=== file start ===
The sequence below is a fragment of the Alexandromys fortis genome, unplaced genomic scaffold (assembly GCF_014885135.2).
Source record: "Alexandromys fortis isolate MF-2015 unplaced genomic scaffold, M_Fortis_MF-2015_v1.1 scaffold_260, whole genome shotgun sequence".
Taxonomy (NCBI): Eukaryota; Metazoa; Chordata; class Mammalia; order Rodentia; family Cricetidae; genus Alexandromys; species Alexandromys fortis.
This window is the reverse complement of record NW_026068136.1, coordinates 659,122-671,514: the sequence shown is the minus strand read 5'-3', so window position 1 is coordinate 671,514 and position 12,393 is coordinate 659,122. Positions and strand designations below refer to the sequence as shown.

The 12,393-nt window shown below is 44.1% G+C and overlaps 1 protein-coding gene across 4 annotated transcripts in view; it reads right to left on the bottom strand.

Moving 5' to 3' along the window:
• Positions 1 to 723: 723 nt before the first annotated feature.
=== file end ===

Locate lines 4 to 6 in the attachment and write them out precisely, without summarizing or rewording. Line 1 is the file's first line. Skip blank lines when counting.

This window is the reverse complement of record NW_026068136.1, coordinates 659,122-671,514: the sequence shown is the minus strand read 5'-3', so window position 1 is coordinate 671,514 and position 12,393 is coordinate 659,122. Positions and strand designations below refer to the sequence as shown.

The 12,393-nt window shown below is 44.1% G+C and overlaps 1 protein-coding gene across 4 annotated transcripts in view; it reads right to left on the bottom strand.

Moving 5' to 3' along the window: